Triathletes walk a fine line between training well and being in great health, and toppling over the abyss of injury, then limping around and bemoaning the fact to all and sundry. If you’re an elite triathlete, there’s a 75% chance you’ll be injured within any given five-year period, according to a 1988 study published in the International Journal of Sports Medicine. And if you’re a club level triathlete, you’re not off the hook either—you have a 56% chance of being injured in the same time period. Half of all triathletes have been injured at some time in their career.
Regardless of their level, many competitive triathletes find out the hard way that everyone has a training threshold with a point of diminishing returns—a biological or biomechanical point where any additional training will produce a decrease in performance, and lead to injury.
Clearly, triathlete injuries are part of the multi-sport event, but the good news is that most triathlete injuries can actually be predicted from a series of warning signs, and treated immediately, with a fast recovery. With some education, your chances of injury are significantly reduced and you will not have wasted all those months of conditioning.
General Warning signs of Triathlete Injuries
If you notice any of the following, you’re on the injury train, so be prepared to slow down and stop running, cycling or swimming. Reduced range of motion about the joint, compared with the other side, usually indicates injury. Nearly all triathlete injuries have some swelling, especially around the joint or on a muscle. While checking for swelling (by comparing the affected area with the non-affected area), feel for heat on the area. These symptoms, plus redness are indicators of injury.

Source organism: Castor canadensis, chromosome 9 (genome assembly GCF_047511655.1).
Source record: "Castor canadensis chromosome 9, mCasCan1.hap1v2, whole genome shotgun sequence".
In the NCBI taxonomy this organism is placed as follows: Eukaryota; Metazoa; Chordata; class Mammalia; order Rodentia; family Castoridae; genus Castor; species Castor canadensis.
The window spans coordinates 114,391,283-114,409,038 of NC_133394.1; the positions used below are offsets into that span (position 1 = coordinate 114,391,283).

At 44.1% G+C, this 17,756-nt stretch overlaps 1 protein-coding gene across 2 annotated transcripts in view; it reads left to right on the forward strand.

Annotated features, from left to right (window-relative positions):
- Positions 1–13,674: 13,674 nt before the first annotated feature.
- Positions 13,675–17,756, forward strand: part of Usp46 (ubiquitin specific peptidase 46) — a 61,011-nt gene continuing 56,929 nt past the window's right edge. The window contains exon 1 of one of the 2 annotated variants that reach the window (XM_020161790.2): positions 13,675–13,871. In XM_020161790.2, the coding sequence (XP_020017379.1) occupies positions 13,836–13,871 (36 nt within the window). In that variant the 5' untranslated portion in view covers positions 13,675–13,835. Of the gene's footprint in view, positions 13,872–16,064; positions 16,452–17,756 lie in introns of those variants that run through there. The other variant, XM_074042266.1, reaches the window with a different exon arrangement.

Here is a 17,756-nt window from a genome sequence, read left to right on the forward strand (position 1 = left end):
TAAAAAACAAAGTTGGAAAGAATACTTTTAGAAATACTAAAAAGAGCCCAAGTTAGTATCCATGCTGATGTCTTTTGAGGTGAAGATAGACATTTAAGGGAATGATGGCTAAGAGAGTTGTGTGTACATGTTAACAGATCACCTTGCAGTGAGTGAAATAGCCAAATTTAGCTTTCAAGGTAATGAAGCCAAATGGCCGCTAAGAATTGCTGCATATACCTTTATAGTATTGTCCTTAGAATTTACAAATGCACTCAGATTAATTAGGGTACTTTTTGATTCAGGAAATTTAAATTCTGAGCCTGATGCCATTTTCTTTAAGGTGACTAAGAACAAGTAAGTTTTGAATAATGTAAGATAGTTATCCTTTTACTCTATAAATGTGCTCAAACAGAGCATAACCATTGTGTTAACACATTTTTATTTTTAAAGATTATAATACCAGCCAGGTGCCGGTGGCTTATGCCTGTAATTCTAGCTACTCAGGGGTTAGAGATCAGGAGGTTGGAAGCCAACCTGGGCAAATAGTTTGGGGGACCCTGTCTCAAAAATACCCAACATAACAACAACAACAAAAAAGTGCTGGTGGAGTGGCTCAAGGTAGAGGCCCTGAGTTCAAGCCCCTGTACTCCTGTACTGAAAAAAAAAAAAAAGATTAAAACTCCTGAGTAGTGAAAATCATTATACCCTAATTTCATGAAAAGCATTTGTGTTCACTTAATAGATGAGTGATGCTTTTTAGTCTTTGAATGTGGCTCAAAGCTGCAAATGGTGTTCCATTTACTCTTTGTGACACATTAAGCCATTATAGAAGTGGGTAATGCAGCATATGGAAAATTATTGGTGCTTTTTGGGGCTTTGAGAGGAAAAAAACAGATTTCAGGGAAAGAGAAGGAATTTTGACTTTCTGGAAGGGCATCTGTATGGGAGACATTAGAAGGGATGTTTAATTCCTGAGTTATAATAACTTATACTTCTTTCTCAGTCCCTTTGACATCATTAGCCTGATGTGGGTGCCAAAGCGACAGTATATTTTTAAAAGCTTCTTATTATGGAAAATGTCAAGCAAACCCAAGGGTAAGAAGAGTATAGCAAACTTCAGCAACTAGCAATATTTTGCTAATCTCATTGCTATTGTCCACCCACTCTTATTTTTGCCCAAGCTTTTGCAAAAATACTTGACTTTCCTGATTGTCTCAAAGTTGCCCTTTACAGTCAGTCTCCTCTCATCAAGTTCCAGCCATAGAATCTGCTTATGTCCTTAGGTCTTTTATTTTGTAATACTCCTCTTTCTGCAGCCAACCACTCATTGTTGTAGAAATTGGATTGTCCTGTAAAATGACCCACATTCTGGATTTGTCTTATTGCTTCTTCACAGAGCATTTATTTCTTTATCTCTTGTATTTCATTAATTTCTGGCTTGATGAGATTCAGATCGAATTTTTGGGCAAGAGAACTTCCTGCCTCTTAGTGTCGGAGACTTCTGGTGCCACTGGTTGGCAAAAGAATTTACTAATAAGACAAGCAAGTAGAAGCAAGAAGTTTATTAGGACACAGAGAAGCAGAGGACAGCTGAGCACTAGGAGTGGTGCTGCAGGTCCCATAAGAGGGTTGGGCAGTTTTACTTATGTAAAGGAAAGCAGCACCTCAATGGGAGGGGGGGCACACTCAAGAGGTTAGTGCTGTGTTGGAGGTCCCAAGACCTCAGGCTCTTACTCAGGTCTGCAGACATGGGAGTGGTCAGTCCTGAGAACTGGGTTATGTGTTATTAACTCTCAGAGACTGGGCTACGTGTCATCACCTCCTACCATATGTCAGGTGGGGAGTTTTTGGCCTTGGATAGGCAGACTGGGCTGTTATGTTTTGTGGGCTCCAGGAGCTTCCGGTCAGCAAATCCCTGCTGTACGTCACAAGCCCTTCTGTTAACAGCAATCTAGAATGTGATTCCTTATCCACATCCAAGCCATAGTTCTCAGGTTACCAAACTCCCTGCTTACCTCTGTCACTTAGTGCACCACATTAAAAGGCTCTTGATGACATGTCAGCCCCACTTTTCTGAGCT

If the affected muscle does not generate as much force as its opposing counterpart, weakness is usually an indicator of injury. This can be difficult to measure, but if you put a weight on one leg and cannot lift the same weight as easily with the other, or if it feels painful when contracting, you have an injury.
Warning signs of impending triathlete injuries:
Pain and discomfort at the beginning of the run or cycle that becomes worse as you continue to run
Pain that forces you to alter (shorten) your stride or to limp
Pain that you feel coming on after a few minutes of running, swimming or cycling, and continues at a low nagging level
Pain that stops you running, walking, cycling, or swimming
Pain that persists after you stop exercising
Pain that persists during normal daily activities and interferes with them
Pain when you walk up stairs or uphill
Pain or stiffness especially in the mornings or after rest
Pain that continues for more than a day or two, worsens, and does not get better
Pain and tenderness in one particular spot on a bone, muscle or joint that you can actually feel with your fingertips. You can check this by feeling the same spot on the other side of the body—if no pain there, you probably have an injury
If you need to take anti-inflammatory or painkilling medications such as aspirin, ibuprofen, Tylenol, etc.
Dull, aching pain, or sharp, severe pain that keeps you awake at night
Pain in the joints of ankle, knee or hip
The How and Why of Triathlete Injuries
Studies show that running is the major cause of triathlete injuries (70%) because of the high impact involved. In fact running causes more injuries than cycling and swimming combined. Research done on the training habits of triathletes is revealing. One paper done on Ironman triathletes found that their cycling training comprises an average of 350km per week, spread over 4-5 days; running comprises 72km per week, spread over 4-6 days. Thus the average triathlete does more high impact running than he does low impact cycling.
Research shows the best predictors of running injury are high weekly mileage, training consecutively for several days, and having a history of previous injuries. And half of all injuries can be traced back to a previous injury in the same area. One study concluded that the average runner could expect to be injured once every 150-200 hours of running. Given the rigorous multi-sport nature of the triathlon, it is fair to say that triathletes can expect to be injured at least as frequently.
In running, the surface you run on contributes to injuries, especially uneven surfaces, slanted or curved roads, and hard surfaces like concrete or tarsal roads. Improper shoe choice is another prime cause of running injuries. i.e. running in shoes made for other sports, or failing to change your running shoes frequently.